Multiple investigations have found biathlon to have been among the sports most compromised by Russian doping, a sport so rife with cheating that a former Russian national coach once said he could count the number of clean athletes “on one hand.” Several Russian champions and Olympic medalists were later implicated in doping. A handful have been stripped of their medals.
“In the commission’s view,” the report’s authors wrote of Besseberg’s conduct, “the pattern of corrupt and unethical decision-making was apparent long before evidence of an institutionalized doping conspiracy in Russia started to emerge in 2014 and 2015, but it was clearly exposed by Besseberg’s woeful response to that evidence, even as it turned inexorably from a trickle to a stream to a torrent.” By then, the report said, Besseberg was openly taking Russia’s side against loud criticism and mounting evidence.
The 220-page report is damning in its detail. Using whistleblower testimony, evidence from police and a separate investigation by the World Anti-Doping Agency, it paints a stunning picture of Russia’s yearslong effort to corrupt Besseberg.
He is accused of receiving at least $200,000 — and perhaps much more — from Russian officials as the country came under mounting pressure after its doping conspiracy came to light. Aware of Besseberg’s passion for hunting, Russians also repeatedly invited him on hunting trips in their country. Staff members at the Austria-based IBU said Besseberg then would use official vehicles to transport his hunting trophies to his home in Norway.
His appetite, however, was not limited to money and hunting.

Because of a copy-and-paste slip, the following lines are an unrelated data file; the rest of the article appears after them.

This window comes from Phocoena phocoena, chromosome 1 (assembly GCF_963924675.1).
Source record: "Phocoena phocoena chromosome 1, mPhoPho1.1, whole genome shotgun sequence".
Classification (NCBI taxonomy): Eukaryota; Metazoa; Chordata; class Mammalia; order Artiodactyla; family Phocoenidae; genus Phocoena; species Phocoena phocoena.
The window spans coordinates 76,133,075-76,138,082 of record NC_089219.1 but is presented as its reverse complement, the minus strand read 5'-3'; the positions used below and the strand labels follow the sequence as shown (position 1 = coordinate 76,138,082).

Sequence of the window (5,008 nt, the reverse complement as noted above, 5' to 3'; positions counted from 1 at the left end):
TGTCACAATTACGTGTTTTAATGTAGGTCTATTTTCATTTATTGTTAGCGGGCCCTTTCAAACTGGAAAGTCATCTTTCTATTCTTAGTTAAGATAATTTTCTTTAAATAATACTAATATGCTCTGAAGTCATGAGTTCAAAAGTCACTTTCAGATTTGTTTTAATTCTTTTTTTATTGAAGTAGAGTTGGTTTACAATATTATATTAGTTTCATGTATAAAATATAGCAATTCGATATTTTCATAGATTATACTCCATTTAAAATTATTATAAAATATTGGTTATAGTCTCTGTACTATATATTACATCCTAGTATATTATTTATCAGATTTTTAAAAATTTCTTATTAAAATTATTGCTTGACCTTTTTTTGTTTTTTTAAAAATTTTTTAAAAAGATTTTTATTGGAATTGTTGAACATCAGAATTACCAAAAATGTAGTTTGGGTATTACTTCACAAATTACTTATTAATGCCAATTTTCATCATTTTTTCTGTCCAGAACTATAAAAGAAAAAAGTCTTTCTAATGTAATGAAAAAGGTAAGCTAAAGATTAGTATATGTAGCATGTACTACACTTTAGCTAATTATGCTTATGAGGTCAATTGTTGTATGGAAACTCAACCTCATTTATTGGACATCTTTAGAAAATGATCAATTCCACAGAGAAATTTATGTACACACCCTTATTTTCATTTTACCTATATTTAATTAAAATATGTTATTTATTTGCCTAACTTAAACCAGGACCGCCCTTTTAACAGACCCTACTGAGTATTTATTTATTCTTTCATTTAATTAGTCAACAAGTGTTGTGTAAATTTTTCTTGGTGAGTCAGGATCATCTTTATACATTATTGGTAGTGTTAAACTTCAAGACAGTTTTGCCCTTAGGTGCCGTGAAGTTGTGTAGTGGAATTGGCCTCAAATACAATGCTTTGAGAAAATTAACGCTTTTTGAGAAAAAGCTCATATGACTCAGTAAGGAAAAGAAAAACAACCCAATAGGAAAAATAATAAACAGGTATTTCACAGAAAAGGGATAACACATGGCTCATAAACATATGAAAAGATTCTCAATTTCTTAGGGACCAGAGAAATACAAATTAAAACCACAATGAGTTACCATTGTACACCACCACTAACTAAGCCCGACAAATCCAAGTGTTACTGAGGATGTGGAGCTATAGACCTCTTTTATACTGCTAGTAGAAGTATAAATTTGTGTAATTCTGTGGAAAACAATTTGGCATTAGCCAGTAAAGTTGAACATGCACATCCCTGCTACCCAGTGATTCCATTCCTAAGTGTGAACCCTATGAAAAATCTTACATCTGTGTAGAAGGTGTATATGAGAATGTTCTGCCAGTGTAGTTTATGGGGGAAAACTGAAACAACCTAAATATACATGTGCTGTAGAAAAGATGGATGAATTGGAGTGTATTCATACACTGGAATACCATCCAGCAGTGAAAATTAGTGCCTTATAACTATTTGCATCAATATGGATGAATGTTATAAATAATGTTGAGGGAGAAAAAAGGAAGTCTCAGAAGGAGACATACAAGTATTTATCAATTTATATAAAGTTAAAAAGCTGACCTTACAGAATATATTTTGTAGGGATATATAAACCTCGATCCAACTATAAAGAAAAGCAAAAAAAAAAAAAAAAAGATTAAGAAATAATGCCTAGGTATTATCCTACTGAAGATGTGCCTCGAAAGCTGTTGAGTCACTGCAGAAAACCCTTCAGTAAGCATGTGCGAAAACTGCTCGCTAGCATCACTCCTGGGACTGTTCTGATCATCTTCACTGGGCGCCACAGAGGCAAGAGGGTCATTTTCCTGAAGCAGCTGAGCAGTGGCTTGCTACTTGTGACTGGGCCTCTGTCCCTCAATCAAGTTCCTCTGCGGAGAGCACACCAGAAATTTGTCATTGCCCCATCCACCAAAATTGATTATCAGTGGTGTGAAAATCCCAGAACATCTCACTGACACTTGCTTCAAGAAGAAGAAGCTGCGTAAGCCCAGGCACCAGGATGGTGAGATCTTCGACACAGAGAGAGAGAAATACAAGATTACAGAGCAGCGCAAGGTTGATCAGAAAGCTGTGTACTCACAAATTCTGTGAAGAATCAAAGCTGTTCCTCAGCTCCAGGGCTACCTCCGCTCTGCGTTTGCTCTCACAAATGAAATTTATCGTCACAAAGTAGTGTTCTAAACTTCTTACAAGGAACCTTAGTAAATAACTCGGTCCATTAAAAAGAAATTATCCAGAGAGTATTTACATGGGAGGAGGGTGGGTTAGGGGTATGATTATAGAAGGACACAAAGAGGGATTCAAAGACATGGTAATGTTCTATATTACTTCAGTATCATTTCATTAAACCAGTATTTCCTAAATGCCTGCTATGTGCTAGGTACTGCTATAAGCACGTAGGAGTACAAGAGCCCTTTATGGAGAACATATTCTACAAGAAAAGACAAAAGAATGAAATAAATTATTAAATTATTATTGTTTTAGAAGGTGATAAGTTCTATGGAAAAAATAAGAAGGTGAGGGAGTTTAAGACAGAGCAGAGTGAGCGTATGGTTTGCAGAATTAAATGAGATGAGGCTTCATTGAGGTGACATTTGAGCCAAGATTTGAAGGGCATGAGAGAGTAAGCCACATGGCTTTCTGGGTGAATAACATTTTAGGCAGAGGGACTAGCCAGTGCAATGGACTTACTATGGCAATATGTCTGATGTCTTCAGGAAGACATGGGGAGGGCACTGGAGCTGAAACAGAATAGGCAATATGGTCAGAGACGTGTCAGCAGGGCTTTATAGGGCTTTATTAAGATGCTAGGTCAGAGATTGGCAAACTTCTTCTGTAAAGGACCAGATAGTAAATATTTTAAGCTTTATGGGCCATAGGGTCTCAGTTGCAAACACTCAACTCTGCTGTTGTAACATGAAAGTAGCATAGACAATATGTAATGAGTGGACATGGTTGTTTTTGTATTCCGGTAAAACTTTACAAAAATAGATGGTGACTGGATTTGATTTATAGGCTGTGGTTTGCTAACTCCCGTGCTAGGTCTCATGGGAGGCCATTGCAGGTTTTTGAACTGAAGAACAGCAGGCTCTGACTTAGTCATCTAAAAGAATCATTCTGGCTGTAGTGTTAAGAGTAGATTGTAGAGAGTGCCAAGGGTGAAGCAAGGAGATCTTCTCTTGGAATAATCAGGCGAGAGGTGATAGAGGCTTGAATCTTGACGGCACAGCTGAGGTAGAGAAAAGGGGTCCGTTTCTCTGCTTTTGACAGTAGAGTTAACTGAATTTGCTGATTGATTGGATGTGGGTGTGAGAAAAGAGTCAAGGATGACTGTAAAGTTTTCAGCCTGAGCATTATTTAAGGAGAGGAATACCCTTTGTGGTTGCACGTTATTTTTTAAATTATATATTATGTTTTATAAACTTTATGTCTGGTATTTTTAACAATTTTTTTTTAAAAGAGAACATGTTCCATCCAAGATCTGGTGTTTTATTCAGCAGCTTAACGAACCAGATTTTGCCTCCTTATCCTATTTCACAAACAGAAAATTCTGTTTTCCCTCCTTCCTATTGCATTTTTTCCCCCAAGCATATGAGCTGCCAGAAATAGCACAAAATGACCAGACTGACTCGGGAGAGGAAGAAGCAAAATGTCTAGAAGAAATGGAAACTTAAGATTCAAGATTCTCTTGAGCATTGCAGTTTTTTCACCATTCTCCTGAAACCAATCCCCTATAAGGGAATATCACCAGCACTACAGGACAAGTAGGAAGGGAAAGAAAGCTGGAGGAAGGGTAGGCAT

“It was notorious within IBU circles that Mr. Besseberg’s hosts would often provide him with the services of a young, female ‘interpreter’ when he visited Russia,” the report said.
Although he did not cooperate with biathlon’s investigation, Besseberg admitted to police that he had been provided a prostitute in Moscow on a single occasion between 2010 and 2014 but denied specific knowledge of who had sent the woman, saying only that it was “someone, probably from the Organizing Committee,” the report said.
The investigators said that they had evidence that the incident was not the only such arrangement made and that Besseberg had confirmed to police that he had sexual encounters with other women at various biathlon events. But the report connected Besseberg’s acceptance of Russian gifts and favors with his actions and public statements on Russia’s behalf and said that “justifies an inference that he did so in exchange for illicit reward, and/or because he was compromised.”
“In the commission’s view,” the report concluded, “Mr. Besseberg’s support for Russian interests went well beyond that general concern, and indeed well beyond all rational bounds.”
The report cited Besseberg’s repeated efforts to publicly downplay and ridicule the evidence provided to investigators by one of the masterminds of Russia’s doping program, Grigory Rodchenkov, and to belittle and dismiss the finding of a World Anti-Doping Agency investigation that later led to Russia’s ban from global sports.
Yet even after the widespread doping conspiracy was revealed and then substantiated by investigators, Besseberg, who was at the time a member of the WADA board, pushed his executive body to ignore calls by anti-doping organizations for sports federations to reexamine their doping measures, and to stop allowing Russia to host events. In 2016, for example, Besseberg told biathlon’s leaders that they could and should grant the 2021 world championships to Tyumen, Russia. One informant, according to the report, said Besseberg stood up before the vote and instructed delegates in no uncertain terms to “vote for Russia.”